We often have a very naïve and rose-coloured view of the early church, believing this to be a golden age when nothing ever went wrong. By contrast, we see the differences, disputes and divisions in the church nowadays very clearly and often get disheartened by these. As we study Acts 6:1-7, however, we see how differences and disputes can be handled so that division is not the end result, and this acts as a spur to us in our own everyday disputes and differences.

The devil loves to promote and keep our attention on differences and disputes in order to create division and disunity. Paul warns us against this, telling us to ‘make every effort to keep the unity of the Spirit through the bond of peace.’ (Eph 4:3) He stresses the unity of the Godhead in order to make us realise the importance and relevance of unity: ‘There is one body and one Spirit, just as you were called to one hope when you were called; one Lord, one faith, one baptism; one God and Father of all, who is over all and through all and in all.’ (Eph 4:4-6)

The Bible is very clear that differences will always abound and are to be embraced and appreciated. We are all different and there is a place for each one of us in the body of Christ (see 1 Cor 12:12-14, Rom 12:4-8). When disputes arise because of these differences (in this passage, the dispute was that the Greek-speaking widows were being overlooked in the distribution of food, a fact no one seems to have actually disputed), we can either let the dispute escalate to the point where we are divided and no longer want to work together, or we can bring the dispute to God and to the church and seek to work through the differences to find a solution (usually compromise is required at this point!) It requires maturity to do this and many people leave churches because of unresolved conflict which is never really addressed, often dealing with relative minor matters.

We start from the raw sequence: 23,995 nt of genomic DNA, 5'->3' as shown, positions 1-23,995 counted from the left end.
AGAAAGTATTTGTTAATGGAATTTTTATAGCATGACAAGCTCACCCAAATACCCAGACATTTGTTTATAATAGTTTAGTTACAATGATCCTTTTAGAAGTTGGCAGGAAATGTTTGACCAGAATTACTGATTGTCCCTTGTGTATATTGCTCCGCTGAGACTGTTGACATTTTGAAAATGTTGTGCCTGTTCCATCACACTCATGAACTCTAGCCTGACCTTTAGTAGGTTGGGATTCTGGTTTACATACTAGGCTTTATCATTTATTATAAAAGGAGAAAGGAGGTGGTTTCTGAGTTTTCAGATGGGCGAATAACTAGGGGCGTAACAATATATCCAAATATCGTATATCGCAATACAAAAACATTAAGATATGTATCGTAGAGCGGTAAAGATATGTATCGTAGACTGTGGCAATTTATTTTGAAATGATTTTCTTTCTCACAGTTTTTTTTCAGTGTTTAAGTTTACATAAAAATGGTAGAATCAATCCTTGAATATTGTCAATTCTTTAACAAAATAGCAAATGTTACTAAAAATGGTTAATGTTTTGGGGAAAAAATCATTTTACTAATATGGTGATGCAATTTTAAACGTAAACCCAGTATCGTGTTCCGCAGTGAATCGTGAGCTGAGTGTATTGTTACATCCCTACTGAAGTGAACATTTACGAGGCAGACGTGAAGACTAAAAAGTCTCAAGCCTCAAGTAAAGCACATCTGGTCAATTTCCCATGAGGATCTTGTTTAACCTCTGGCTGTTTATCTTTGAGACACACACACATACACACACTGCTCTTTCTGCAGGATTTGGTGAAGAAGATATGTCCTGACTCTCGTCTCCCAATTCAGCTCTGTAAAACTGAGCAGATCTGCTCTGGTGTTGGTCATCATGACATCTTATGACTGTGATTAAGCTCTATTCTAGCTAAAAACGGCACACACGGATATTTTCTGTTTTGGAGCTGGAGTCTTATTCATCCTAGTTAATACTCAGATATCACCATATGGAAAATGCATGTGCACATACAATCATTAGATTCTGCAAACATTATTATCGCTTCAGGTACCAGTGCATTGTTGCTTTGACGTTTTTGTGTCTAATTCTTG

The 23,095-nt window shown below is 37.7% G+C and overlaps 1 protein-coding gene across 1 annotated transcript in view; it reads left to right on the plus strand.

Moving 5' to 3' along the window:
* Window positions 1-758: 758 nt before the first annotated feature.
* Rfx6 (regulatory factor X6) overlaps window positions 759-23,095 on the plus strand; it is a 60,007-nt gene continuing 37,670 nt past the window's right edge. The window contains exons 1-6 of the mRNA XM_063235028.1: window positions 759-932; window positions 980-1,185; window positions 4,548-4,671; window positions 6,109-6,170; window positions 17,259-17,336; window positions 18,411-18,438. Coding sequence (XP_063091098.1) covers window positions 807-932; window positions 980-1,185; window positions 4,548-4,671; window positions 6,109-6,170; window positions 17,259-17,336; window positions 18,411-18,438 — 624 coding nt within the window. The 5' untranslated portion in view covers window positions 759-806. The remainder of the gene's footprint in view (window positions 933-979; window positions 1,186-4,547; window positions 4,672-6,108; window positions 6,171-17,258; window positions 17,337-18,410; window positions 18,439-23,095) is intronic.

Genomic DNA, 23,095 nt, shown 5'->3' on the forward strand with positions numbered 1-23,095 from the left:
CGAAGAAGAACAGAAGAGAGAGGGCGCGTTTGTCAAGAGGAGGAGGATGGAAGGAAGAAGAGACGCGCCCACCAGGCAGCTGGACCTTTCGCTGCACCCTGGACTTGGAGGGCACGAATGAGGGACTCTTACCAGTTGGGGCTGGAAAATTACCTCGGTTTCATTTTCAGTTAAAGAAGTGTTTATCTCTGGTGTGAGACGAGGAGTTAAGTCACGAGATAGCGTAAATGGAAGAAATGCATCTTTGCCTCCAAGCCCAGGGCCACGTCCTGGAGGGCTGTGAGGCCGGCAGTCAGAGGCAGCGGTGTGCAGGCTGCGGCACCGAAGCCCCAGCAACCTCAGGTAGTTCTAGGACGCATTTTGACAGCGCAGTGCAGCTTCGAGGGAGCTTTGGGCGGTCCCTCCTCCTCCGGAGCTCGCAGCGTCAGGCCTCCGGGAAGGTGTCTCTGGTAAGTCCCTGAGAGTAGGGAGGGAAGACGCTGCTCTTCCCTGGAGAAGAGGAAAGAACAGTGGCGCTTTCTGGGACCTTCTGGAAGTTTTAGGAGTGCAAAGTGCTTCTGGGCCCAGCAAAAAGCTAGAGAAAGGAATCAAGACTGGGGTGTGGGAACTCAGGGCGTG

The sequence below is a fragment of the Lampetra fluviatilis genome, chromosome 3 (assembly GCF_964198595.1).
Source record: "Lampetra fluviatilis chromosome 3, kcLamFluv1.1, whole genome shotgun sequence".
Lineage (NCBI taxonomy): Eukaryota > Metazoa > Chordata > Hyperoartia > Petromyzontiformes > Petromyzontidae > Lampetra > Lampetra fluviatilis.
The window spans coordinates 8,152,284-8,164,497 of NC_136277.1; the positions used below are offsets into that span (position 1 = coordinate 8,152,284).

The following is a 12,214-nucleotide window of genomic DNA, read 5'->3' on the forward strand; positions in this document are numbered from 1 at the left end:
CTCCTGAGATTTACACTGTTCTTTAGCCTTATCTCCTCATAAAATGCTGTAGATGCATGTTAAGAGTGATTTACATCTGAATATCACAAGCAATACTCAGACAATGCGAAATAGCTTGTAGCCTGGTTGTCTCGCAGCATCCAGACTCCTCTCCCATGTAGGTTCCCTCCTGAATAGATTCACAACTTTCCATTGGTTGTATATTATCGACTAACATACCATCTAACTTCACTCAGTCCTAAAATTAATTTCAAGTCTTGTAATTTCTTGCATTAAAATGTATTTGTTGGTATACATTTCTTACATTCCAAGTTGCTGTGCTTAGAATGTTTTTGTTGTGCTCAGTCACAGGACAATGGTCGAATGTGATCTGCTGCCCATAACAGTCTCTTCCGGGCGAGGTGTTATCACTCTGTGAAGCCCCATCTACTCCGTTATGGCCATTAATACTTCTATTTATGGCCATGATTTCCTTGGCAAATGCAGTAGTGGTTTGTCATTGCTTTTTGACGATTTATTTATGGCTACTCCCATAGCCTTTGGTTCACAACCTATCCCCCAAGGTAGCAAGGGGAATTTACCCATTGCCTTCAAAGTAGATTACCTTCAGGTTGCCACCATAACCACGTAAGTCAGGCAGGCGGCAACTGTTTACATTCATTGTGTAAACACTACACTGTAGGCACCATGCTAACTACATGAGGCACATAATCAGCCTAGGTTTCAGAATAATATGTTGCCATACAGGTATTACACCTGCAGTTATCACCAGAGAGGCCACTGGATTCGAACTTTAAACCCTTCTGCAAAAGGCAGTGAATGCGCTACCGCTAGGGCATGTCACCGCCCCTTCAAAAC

Grumbling and complaining, trying to sweep issues under the carpet and not addressing problems almost always leads to division and disunity. By bringing the dispute into the open and seeking God’s solution, the apostles showed us that disputes can be resolved. The solution of appointing Spirit-filled men to oversee the food distribution, freeing the apostles to devote themselves to prayer and the ministry of the word, worked and everyone was happy and united.

If we are to overcome disputes and divisions, we have to understand the Biblical precedent of honouring others above ourselves (see 1 Cor 10:24, 33; Phil 2:2-4), clothing ourselves with love (see Col 3:12-14) and striving for unity. This is hard work; it isn’t something that comes easily to us and does indeed require a spiritual perspective which helps us to explain the criteria demanded (‘to be full of the Spirit and wisdom’, Acts 6:3). Only as we see unity as integral to God and to His church will we be able to embrace differences without becoming divided.